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Given the highly favorable reviews and rave blurbs from such diverse figures as former New York City Schools Chancellor Joel Klein and American Federation of Teachers President Randi Weingarten, one might expect Amanda Ripley's new book on international educational practices, The Smartest Kids in the World, to offer arresting revelations about how to improve America's education system.
Currently, at least as measured by the Program for Student International Assessment (PISA), America's students from each level of family income perform more poorly than students in the most educationally successful countries. Ripley thus sets out to draw lessons from Finland, South Korea, and Poland, which have achieved strong educational gains for their students. Certainly, as we digest—year after year—data on our own students that attests to their middling performance on international comparisons, tragic and persistent learning gaps among different segments of the population, and depressingly high college remediation rates, lessons from the best-performing countries in the world could not be more welcome.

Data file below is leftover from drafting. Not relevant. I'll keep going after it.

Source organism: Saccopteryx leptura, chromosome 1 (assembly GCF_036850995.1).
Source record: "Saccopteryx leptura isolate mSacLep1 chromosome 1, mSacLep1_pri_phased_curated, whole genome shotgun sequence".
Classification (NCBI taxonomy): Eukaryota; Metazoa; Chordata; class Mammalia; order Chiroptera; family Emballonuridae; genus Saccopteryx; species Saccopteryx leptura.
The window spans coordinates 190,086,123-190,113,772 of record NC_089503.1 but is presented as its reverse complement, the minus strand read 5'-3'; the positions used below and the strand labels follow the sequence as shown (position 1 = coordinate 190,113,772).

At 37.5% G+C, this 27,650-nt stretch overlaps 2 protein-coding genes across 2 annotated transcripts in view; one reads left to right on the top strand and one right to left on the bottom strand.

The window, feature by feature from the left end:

What is thus surprising about Ripley's book is how little it contains that is really news; instead, it serves to remind us in powerful terms that we simply haven't acted on what we already know. Education systems work when
I over-simplify, but not by much. Ripley offers some notable insights: Poland made great progress by delaying tracking, high-performing countries often spend the most on their poorest students, and parental involvement in schools counts for far less than what they do with their children at home. But in the end, the book hammers home a single message: Where schools exist "to help students master complex academic material"—and only that—students succeed.
To put the matter bluntly, if all U.S. schools applied the rigor and attention to their academic offerings that our high schools pay to their highest-profile sports programs, our students would come far closer to matching their demographic peers in high performing countries. (In one of her many arresting paragraphs, Ripley describes the physical-education standards American students must meet to pass the Presidential Fitness Test. That test—alone among all our assessments—is in fact the most rigorous in the world).